From: Matt
21-Mar-17
Which is a fancy way of saying he doesn't understand it either.

From: Tilzbow
21-Mar-17
I don't teach at Purdue and graduated with a lowly business degree but it seems logical to me that the larger diameter shaft would result in an increase of pressure due to the closed cell foam medium thus increasing friction and reducing penetration.

21-Mar-17
In the real world, physic's doesn't always accurately account for what happens. A physicist would tell you that area has no merits in the discussion. Because the law of physics says so. Good ole boy intellect will tell you the physicist is giving credit for increased friction to something besides the obvious variable of area. Which cause the good ole boy to shake his head and wander why things are made so hard by "science". I'm a good ole boy. Stupid? Maybe. Ignorant? Nope. I mean no disrespect but, I really could care less what Purdue or physics say about this other than I KNOW in the real world, all things else being equal, a smaller diameter arrow will out penetrate a larger diameter arrow in a target that stops by friction.

God Bless men

From: TD
22-Mar-17
If following such logic, that faster (less weight) is the route to penetration..... cape buff hunters have it all wrong..... instead of building a heavier arrow which makes for slower FPS..... obviously according to foam, they should be building ULTRA lite arrows from high lb bows and shooting for over 400-450 FPS to blow through those big ol bovines......

I'm thinkin' a mech head for good flight and a big ol cut for good measure too......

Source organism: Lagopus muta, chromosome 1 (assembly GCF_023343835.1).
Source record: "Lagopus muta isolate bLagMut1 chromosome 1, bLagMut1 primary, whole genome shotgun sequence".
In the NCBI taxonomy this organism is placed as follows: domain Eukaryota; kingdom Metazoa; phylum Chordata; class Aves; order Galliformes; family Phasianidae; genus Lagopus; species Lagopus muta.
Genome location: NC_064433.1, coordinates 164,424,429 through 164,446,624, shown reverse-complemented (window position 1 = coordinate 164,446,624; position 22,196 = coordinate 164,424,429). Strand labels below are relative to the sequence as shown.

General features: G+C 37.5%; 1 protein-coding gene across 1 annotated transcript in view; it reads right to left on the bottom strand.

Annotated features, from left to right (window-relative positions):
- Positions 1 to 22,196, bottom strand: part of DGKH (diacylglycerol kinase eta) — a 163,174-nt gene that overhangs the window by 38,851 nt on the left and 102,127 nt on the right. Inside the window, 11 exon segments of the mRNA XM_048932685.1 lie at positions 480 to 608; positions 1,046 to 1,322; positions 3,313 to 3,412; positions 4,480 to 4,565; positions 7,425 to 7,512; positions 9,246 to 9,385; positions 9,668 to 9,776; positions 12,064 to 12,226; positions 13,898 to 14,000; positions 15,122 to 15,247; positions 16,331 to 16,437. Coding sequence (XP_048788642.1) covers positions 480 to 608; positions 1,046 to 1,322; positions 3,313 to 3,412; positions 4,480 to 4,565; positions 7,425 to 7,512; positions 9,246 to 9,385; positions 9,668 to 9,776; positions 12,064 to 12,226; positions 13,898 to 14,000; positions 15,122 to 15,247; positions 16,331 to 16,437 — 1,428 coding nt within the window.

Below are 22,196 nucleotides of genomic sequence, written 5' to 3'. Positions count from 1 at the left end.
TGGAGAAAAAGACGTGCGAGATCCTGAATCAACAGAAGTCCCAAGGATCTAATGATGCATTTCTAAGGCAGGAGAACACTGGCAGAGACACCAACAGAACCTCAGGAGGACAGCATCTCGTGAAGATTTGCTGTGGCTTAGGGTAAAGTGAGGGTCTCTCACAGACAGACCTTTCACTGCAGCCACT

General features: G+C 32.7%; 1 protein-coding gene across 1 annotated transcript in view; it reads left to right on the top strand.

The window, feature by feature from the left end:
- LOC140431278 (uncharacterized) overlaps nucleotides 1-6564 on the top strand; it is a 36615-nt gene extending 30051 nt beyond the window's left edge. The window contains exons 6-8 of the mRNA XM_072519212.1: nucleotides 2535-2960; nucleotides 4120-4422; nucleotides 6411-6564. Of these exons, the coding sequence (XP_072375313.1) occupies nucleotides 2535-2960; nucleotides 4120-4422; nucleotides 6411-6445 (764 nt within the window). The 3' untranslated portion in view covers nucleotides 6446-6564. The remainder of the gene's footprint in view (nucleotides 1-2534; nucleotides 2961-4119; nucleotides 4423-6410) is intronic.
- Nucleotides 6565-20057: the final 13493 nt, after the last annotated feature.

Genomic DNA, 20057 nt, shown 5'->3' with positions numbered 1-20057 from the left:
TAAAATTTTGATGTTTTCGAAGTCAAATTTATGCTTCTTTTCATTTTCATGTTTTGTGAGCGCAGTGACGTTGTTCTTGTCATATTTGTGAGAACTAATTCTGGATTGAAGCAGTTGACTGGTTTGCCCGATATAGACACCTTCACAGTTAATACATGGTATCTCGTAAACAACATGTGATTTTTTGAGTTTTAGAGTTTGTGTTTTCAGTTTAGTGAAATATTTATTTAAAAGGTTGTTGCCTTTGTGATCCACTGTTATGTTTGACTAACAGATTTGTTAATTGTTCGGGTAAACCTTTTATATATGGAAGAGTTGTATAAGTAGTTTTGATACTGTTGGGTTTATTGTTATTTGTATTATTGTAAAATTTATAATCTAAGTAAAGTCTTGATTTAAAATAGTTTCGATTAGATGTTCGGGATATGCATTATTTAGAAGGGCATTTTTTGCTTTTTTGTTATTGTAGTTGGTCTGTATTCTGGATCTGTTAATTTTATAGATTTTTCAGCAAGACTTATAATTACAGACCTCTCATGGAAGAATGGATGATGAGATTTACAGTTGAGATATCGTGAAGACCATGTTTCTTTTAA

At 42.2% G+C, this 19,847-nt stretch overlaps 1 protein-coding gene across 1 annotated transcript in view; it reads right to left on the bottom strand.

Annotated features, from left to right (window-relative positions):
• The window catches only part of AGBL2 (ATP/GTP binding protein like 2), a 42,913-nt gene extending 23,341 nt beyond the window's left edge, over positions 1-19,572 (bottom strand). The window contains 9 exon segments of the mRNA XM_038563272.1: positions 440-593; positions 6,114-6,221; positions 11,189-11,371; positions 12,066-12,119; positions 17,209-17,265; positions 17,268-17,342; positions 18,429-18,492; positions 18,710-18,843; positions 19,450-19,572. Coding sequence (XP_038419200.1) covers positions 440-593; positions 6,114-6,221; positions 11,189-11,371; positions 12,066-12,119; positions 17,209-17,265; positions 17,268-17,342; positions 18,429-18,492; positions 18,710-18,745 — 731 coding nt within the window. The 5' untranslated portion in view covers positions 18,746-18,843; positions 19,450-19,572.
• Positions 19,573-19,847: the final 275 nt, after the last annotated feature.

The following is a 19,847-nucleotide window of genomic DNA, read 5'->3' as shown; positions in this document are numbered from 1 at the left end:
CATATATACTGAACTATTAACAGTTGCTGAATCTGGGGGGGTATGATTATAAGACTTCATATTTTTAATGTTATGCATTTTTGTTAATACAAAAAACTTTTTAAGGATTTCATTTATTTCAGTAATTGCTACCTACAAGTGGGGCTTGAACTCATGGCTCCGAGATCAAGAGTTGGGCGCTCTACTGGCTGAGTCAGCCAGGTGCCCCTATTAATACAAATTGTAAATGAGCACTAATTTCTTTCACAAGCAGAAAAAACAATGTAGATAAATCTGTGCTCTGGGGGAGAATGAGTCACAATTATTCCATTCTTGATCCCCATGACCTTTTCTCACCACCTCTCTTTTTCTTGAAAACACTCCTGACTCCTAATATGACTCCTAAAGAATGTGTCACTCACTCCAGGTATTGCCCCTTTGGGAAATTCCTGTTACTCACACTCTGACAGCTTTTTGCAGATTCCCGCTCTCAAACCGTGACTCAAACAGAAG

From: LINK
22-Mar-17
Im not a rocket scientists either but it would seam to me that on a foam target that exerts 30 psi the much larger shaft would force foam outwards compressing it and increasing the pressure exerted by the foam. No?

From: x-man
22-Mar-17
"Which is a fancy way of saying he doesn't understand it either."

Must still be searching Youtube for the answer.

So if I am a custodian at Harvard, and I teach the "new guy" how to clean, can I tell people that I "taught" at Harvard?

From: ohiohunter
22-Mar-17
I would use a bigger word... mentored or instructed.

From: Glunt@work
22-Mar-17
Not sure what term the custodian would use, but I will say when it comes to a common sense physics issue like whether a tack hammer or a sledge hammer is better for busting concrete, he's probably a better source than the professor. The professor would get the answer, but the concrete needed to be smashed this afternoon, not after a grant proposal, white paper and peer reviewed publishing happens.